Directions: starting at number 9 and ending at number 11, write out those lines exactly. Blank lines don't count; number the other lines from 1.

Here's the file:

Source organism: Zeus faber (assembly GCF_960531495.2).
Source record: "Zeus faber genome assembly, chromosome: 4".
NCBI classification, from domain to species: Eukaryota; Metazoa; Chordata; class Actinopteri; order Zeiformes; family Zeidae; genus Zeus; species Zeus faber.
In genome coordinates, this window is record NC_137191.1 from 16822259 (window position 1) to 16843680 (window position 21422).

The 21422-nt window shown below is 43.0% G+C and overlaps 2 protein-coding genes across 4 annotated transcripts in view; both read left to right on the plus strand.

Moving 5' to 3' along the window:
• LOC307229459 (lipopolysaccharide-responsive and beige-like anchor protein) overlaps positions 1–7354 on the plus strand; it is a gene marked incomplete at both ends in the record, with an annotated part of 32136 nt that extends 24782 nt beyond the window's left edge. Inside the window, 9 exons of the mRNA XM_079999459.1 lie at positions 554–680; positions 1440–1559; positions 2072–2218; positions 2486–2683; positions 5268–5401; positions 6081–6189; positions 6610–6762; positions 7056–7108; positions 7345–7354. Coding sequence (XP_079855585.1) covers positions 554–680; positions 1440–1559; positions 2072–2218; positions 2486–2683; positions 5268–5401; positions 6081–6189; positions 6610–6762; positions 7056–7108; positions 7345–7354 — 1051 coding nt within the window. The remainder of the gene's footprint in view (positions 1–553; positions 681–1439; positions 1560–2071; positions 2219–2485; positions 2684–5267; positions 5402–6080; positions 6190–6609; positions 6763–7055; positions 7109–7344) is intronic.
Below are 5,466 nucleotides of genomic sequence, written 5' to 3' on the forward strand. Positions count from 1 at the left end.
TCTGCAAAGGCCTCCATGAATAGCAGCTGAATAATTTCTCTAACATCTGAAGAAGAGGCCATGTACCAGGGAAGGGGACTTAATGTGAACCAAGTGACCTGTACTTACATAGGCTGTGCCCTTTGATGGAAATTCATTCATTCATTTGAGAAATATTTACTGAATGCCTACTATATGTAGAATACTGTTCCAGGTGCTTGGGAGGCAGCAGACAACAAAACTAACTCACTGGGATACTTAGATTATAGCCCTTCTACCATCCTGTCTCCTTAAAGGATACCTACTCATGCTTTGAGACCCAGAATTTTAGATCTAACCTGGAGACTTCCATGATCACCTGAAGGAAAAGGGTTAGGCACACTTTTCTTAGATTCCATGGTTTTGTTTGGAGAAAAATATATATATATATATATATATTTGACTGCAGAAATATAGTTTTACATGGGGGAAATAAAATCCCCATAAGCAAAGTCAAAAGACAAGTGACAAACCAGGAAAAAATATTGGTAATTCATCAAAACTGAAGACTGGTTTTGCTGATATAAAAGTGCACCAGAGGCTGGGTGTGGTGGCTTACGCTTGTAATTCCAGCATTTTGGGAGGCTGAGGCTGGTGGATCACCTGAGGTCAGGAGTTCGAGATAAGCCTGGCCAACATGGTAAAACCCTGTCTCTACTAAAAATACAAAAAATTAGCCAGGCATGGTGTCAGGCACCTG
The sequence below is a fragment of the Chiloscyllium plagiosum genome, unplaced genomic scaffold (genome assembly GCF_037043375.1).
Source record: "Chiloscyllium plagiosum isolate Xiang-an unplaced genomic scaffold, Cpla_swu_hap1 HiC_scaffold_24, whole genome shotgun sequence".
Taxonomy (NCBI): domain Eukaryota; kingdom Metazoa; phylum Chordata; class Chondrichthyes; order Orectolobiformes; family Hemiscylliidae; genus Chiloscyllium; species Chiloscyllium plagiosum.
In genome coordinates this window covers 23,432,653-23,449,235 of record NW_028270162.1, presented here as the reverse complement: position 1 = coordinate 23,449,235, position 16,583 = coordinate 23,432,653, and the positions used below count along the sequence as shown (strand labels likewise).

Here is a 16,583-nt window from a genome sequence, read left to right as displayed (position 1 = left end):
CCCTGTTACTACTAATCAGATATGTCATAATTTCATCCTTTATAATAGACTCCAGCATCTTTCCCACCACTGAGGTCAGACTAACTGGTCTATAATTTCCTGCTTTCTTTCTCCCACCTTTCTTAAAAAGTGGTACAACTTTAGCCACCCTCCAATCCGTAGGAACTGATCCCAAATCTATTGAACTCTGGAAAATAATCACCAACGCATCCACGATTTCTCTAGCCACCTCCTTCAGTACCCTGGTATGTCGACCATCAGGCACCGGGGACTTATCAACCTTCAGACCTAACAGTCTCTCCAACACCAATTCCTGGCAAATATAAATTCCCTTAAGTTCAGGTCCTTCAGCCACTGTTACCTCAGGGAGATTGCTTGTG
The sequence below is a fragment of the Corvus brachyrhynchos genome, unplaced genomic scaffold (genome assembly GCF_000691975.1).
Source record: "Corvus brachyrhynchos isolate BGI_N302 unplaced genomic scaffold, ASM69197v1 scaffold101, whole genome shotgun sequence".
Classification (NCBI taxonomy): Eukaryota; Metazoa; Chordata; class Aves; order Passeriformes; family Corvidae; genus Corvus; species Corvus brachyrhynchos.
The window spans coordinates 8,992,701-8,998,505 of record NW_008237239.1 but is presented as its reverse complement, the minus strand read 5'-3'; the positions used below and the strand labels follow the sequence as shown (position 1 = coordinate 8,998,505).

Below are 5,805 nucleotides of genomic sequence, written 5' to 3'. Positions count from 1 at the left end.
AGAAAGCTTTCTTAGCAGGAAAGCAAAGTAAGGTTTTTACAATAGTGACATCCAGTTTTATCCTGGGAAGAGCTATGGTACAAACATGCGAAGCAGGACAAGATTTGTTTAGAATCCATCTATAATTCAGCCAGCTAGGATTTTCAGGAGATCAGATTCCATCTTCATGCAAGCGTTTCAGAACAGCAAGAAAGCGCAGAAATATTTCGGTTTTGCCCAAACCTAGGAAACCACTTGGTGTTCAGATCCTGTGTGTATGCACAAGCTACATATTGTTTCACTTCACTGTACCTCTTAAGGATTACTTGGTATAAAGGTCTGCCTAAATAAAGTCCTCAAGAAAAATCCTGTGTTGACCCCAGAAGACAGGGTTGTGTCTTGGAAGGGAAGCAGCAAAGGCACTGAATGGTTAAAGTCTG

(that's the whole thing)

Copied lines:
TCTGCAAAGGCCTCCATGAATAGCAGCTGAATAATTTCTCTAACATCTGAAGAAGAGGCCATGTACCAGGGAAGGGGACTTAATGTGAACCAAGTGACCTGTACTTACATAGGCTGTGCCCTTTGATGGAAATTCATTCATTCATTTGAGAAATATTTACTGAATGCCTACTATATGTAGAATACTGTTCCAGGTGCTTGGGAGGCAGCAGACAACAAAACTAACTCACTGGGATACTTAGATTATAGCCCTTCTACCATCCTGTCTCCTTAAAGGATACCTACTCATGCTTTGAGACCCAGAATTTTAGATCTAACCTGGAGACTTCCATGATCACCTGAAGGAAAAGGGTTAGGCACACTTTTCTTAGATTCCATGGTTTTGTTTGGAGAAAAATATATATATATATATATATATTTGACTGCAGAAATATAGTTTTACATGGGGGAAATAAAATCCCCATAAGCAAAGTCAAAAGACAAGTGACAAACCAGGAAAAAATATTGGTAATTCATCAAAACTGAAGACTGGTTTTGCTGATATAAAAGTGCACCAGAGGCTGGGTGTGGTGGCTTACGCTTGTAATTCCAGCATTTTGGGAGGCTGAGGCTGGTGGATCACCTGAGGTCAGGAGTTCGAGATAAGCCTGGCCAACATGGTAAAACCCTGTCTCTACTAAAAATACAAAAAATTAGCCAGGCATGGTGTCAGGCACCTG
The sequence below is a fragment of the Chiloscyllium plagiosum genome, unplaced genomic scaffold (genome assembly GCF_037043375.1).
Source record: "Chiloscyllium plagiosum isolate Xiang-an unplaced genomic scaffold, Cpla_swu_hap1 HiC_scaffold_24, whole genome shotgun sequence".